Pew Research (Center bias) conducted a similar study in 2016, which found that about 37% of registered voters were wrong in believing that photo ID is required to vote in their state, when in reality it is not needed.

What is the driving factor behind this difference? Many states request that voters show a photo ID when voting, but as of August 2021, just seven states strictly require it. A “strict” requirement in this sense is one where voters without a photo ID must take additional steps after Election Day for their ballot to be counted, such as having to visit their local election office to present an acceptable ID for a provisional ballot to count.

Most states that have voter identification laws don’t do this. Most that request photo ID to vote also allow some voters – particularly those who say they don’t have the appropriate documents – to cast a ballot using another form of identification.

For example, a majority of respondents living in a few states, such as Arizona, Ohio, and Utah, incorrectly believed that their states require photo ID, when in reality other forms of non-photo identification (e.g. a utility bill or bank statement) are accepted as well.



Opinions on What Types of ID Should Be Accepted to Vote

The AllSides survey asked respondents who favor photo ID requirements what they think should be considered approved types of photo ID. A large majority of respondents believe that a driver’s license (98%), passport (97%), military-issued ID (95%), voter ID card (83%), or a Native tribal ID (78%) should be allowed. Less than half say a concealed-carry weapon permit (39%), college ID (33%), hunting license (20%), or company ID (15%) should be allowed.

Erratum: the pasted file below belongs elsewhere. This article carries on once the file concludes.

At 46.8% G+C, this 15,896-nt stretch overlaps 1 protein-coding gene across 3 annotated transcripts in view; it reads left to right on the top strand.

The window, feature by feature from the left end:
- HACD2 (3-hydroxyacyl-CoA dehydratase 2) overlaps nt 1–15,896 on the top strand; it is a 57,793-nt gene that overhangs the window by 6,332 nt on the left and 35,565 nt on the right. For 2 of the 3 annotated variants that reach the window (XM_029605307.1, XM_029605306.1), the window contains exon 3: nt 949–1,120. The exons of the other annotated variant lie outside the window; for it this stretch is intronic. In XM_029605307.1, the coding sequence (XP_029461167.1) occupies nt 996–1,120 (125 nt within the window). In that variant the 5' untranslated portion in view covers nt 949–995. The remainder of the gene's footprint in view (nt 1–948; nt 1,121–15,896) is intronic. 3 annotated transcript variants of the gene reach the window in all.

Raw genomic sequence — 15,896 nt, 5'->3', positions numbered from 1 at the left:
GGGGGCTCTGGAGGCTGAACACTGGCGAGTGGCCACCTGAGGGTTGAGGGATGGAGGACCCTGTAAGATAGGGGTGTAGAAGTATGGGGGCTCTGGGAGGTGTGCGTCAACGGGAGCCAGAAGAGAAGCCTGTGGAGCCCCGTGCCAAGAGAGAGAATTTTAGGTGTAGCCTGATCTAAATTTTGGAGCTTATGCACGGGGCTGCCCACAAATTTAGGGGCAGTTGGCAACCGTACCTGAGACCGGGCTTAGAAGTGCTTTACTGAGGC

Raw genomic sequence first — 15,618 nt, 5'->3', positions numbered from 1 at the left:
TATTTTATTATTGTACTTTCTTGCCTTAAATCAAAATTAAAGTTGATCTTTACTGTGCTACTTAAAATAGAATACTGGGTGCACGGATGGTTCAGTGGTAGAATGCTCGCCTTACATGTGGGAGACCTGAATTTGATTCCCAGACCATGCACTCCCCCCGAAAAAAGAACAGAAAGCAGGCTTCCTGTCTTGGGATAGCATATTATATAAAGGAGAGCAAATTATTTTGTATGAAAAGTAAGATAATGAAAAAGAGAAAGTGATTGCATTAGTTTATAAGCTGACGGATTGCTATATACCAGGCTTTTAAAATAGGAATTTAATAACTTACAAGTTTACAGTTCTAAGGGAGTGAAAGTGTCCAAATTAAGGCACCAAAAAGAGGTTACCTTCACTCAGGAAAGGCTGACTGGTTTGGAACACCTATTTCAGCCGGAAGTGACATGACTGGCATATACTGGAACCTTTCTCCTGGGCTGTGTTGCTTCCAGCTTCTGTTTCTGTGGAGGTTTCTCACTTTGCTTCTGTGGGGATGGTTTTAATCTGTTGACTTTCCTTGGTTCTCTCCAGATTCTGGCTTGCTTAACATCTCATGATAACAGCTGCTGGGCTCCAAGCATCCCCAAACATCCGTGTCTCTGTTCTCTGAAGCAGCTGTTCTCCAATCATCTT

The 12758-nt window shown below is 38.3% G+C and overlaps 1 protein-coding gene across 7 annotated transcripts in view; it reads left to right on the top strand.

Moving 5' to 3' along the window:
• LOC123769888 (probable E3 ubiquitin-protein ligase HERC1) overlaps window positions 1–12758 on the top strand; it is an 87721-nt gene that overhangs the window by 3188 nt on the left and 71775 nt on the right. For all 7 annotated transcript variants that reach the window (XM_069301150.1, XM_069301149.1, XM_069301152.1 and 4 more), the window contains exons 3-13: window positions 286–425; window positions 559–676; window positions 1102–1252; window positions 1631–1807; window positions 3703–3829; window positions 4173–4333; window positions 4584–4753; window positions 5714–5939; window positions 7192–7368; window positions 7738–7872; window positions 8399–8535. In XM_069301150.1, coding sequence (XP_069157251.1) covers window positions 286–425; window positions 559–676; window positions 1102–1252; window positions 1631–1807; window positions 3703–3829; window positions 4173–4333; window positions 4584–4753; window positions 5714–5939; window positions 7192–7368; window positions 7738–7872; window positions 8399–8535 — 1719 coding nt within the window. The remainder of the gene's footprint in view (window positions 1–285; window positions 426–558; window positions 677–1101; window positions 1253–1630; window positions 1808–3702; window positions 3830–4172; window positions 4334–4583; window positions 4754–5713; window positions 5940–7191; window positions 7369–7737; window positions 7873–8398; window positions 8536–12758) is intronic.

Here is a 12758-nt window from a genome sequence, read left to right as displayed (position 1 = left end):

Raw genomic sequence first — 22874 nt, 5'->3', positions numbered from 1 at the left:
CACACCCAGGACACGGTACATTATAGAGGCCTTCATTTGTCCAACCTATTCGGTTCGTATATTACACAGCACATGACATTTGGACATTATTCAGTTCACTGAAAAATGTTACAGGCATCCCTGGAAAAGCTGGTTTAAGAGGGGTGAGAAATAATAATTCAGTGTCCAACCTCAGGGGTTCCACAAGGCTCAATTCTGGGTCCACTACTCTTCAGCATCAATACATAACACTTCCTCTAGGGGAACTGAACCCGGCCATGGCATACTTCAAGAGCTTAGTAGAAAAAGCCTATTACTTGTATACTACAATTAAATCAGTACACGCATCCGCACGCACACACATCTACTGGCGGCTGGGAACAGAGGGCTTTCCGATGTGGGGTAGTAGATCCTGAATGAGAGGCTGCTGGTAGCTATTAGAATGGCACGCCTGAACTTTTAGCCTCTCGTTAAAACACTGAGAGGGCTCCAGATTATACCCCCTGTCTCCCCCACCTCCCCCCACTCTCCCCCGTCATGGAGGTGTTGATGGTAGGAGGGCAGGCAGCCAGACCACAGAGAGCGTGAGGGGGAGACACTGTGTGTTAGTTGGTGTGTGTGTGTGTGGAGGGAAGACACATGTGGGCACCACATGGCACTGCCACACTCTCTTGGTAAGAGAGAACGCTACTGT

Most respondents who believe that photo ID to vote should be required say that no forms of non-photo identification should be accepted under any circumstance (63%). This opinion is in line with just a small handful of states in the U.S. that strictly require photo ID to vote, which do not allow some voters without acceptable photo ID to cast a ballot on Election Day. Types of original non-photo identification that some respondents were comfortable with include a birth certificate (32%), Social Security card (31%), or a government-issued marriage certificate (13%). Just 11% agreed with displaying a utility or phone bill.

So far in 2021, dozens of states have introduced bills relevant to voter ID requirements, according to Ballotpedia (Center). Many are aimed to require or request voters show a form of ID, some provide voter ID cards at no cost to voters, and others make substantial changes to absentee voting.


About The Survey

This survey was conducted online between July 22-26, 2021 of 982 U.S. adults, an overwhelming majority (95%) of whom voted in the 2020 presidential election. Margin of error ±4 percentage points overall; larger (up to ±7 percentage points) for subgroups. Data were normalized, meaning that respondents’ political affiliation were adjusted on a scale to line up with the U.S. Population (27% Democrat, 43% Independent, 26% Republican), according to recent survey data from Gallup (Center). The respondents opted-in through AllSides’ social media, website, and email channels, thus are not to be interpreted as a representative sample of the American public. For questions regarding this survey, please contact Andrew Weinzierl, AllSides’ Research Assistant and Data Journalist, at


Andrew Weinzierl is AllSides’ Research Assistant and Data Journalist. He has a Lean Left bias.

This piece was reviewed by Managing Editor Henry A. Brechter (Center bias) and Julie Mastrine, Director of Marketing (Lean Right).